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‘Welcome surprise’ for accountants in fresh super changes

‘Welcome surprise’ for accountants in fresh super changes

Daniel Butler, DBA Lawyers
Miranda Brownlee
05 June 2018 — 1 minute read

The explanatory memorandum for the non-arm’s length income provisions provides important clarification on whether NALI applies where accountants complete the accounts for their own SMSF, says an industry lawyer.

Up until Treasury Laws Amendment (2018 Superannuation Measures No. 1) Bill 2018 was introduced into Parliament late last month, DBA Lawyers director Daniel Butler said there has been a lack of guidance in regards to whether an accountant doing the books of account for their own fund would lead to the risk of non-arm’s length income (NALI) being applied.

Previously there was some uncertainty as to whether an accountant undertaking their own accounts for their own SMSF would be considered to be NALI given this meant they were saving money on accounting costs, he explained.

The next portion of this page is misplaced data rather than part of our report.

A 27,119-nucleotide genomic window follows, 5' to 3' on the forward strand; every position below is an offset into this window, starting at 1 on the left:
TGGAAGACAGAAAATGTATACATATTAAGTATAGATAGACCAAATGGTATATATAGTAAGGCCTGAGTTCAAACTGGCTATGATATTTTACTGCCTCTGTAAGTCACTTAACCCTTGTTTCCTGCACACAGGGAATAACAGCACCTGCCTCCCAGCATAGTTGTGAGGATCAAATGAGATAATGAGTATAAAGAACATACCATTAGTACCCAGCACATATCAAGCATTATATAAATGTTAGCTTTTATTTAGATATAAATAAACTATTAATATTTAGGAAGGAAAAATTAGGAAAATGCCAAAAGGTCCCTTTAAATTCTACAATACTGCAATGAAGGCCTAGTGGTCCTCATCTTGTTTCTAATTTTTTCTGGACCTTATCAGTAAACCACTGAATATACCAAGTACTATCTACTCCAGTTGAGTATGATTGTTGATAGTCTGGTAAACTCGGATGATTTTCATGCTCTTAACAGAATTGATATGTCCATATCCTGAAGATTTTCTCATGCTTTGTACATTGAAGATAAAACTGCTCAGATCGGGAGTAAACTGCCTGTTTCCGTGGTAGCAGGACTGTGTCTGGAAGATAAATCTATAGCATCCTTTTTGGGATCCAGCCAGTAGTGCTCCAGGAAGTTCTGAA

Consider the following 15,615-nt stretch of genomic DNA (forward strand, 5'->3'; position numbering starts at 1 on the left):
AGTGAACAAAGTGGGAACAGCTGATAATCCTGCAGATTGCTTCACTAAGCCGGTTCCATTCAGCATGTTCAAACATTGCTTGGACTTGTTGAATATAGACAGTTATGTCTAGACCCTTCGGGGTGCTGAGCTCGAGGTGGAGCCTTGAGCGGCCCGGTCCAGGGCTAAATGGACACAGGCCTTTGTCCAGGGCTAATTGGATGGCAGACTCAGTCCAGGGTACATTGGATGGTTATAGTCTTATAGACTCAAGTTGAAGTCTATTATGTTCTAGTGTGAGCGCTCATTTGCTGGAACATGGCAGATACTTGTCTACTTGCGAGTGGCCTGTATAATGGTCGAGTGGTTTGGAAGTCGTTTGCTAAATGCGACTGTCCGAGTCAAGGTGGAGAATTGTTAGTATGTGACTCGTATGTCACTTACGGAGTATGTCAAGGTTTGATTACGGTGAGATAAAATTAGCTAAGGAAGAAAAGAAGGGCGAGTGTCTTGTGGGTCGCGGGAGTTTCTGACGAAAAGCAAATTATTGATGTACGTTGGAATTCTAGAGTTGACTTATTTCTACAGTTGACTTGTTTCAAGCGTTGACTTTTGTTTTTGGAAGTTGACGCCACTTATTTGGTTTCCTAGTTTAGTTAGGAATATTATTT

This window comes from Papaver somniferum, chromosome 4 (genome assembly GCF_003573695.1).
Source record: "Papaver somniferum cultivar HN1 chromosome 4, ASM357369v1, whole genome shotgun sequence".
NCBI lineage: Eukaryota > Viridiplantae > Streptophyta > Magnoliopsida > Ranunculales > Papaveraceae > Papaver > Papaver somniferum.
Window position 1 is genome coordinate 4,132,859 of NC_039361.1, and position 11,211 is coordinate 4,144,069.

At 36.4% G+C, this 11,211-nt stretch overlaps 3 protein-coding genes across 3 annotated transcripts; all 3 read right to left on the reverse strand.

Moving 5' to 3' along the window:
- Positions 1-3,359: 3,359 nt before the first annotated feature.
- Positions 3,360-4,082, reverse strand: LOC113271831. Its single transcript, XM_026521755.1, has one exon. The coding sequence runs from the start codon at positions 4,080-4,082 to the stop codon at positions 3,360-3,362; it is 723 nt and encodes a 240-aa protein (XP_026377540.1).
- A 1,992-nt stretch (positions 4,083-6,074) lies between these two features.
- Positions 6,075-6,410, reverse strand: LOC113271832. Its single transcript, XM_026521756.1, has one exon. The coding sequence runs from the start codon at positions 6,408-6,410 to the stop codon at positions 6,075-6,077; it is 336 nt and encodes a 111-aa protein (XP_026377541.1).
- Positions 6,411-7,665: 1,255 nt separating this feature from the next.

The explanatory memorandum materials, however, confirm that the non-arm’s length income rules do not apply “in respect of superannuation entity’s arrangements that are purely internal”.

“This is because an entity’s internal functions are not undertaken with another party on any terms, non-arm’s length or otherwise,” the explanatory memorandum states.

The materials also provide an example of an SMSF trustee undertaking bookkeeping activities for no charge in performing their trustee duties.

“Such internal arrangements are outside of the scope of the non-arm’s length income rules as they do not constitute a scheme between parties dealing with one another on a non‑arm’s length basis, the EM states.

Mr Butler said this clarification in the EM is a “welcome surprise” and clarifies that Treasury does not consider this activity to be an NALI risk.

“It provides some comfort for practitioners who previously considered that too uncertain or uncharted waters,” he said.

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‘Welcome surprise’ for accountants in fresh super changes
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